Saturday, November 9, 2013

Valle Pesio

Certosa di Pesio, Italy (November 6, 2007)

You can reach the Pesio Valley driving straight south from Torino. It is a rather short valley, cut through the first segment of the Alps, in between Piedmont and the Mediterranean sea. It is part of Occitania, a vast area in southern Europe were the native language is derived from provençal. The reason why I am mentioning it here is that this is the place where my family live, and as such is the first place I go when I visit Italy.

San Bartolomeo, Italy
My sister live in the village of San Bartolomeo (bell tower is shown in the photo on the left) with my nieces and brother in law, while my parents live in Rondetto, an even smaller village a few miles along the single road that crosses the valley. With a population if less than 4,000, the valley main activity is tourism, together with the typical high mountain agriculture and animal husbandry. During the middle age, however, the valley was an important center of culture and power. Its location in the southernmost branch of the Alps made it an attractive waypoint for the "salt trade" from the Mediterranean sea to the Po valley. Sustained by the trading opportunities, monks of the Carthusians order in 1173 founded a monastery at the head of the valley. The presence of the monastery was initially welcomed by local population, as it provided defence and refuge against the incursions of the saracen pirates regularly attacking the italian inland valleys from the sea.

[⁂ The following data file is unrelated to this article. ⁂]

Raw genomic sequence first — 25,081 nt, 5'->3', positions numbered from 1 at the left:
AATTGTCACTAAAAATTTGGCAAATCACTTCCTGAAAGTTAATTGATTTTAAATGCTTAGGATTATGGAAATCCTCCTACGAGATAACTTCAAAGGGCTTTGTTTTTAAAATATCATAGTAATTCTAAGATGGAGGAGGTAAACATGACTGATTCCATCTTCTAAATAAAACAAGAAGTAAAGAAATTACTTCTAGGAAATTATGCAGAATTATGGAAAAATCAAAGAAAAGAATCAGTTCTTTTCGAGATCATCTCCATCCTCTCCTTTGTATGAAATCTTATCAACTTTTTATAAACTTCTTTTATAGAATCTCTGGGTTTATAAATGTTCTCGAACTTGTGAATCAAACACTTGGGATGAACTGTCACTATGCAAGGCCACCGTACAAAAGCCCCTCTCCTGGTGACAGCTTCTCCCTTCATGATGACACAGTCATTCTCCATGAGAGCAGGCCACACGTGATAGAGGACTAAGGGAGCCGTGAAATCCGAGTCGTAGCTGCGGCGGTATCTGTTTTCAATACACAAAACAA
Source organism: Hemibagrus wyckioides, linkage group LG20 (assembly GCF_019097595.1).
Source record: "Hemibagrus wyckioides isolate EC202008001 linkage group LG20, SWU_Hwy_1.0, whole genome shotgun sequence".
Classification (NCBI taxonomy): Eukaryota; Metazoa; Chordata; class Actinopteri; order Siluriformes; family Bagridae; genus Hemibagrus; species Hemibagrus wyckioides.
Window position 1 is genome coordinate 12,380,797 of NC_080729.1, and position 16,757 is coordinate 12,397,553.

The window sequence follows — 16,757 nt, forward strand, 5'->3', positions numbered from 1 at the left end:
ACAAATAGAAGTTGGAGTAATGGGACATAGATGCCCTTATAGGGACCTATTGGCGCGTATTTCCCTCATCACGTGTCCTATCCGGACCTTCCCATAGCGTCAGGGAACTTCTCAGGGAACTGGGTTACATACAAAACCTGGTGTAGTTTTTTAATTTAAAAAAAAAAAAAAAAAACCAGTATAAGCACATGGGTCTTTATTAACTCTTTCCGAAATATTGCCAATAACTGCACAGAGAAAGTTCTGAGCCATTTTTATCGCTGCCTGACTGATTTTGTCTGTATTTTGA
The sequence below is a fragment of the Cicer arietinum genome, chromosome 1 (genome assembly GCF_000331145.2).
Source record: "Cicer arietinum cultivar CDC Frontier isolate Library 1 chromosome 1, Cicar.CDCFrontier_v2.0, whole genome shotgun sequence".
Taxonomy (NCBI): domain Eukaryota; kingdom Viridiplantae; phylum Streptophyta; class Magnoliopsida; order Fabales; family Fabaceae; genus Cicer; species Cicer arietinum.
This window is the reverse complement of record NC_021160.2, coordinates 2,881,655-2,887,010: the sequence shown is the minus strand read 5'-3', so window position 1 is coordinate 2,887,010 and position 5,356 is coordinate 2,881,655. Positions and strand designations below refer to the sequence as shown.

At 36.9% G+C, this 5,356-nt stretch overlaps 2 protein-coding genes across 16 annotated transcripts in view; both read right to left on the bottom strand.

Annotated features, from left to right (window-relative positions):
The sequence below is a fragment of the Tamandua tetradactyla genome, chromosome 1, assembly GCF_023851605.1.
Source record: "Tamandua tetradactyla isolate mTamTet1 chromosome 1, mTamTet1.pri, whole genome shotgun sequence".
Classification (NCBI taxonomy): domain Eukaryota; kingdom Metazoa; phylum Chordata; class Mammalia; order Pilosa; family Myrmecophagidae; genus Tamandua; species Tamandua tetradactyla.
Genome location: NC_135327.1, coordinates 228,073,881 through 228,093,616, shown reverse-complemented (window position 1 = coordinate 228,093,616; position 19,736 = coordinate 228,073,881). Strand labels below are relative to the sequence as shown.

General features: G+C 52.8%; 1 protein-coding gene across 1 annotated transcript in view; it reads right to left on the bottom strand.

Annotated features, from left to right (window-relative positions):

Old crypt at the Certosa
 As the reach and power of the Certosa grew, however, conflict with the villagers was bound to happen. Looting and destruction of the monastery happened several times during its millenarian history: the structure was abandoned for half a century in 1350, then again in 1509 (when it was burned to the ground) and finally in 1655. Every time it was rebuilt by monks of the same order, until the invasion of Italy by Napoleon, resulting in the abolition of all monastic orders, and the conversion of the structure into a spa. The monastery was finally returned to the church in 1934, when the Missionaries of the Consolata took possession and restored the old buildings. You can visit the structure at any time, as the access is freely permitted without any entrance ticket to pay. The missionaries manage a small store and museum at the entrance of the Certosa, where you can buy trinkets from the Consolata missions, and see crafts from all over the world (and taxidermy, if you really are into that).

Valle Pesio, Italy (November 4, 2007)

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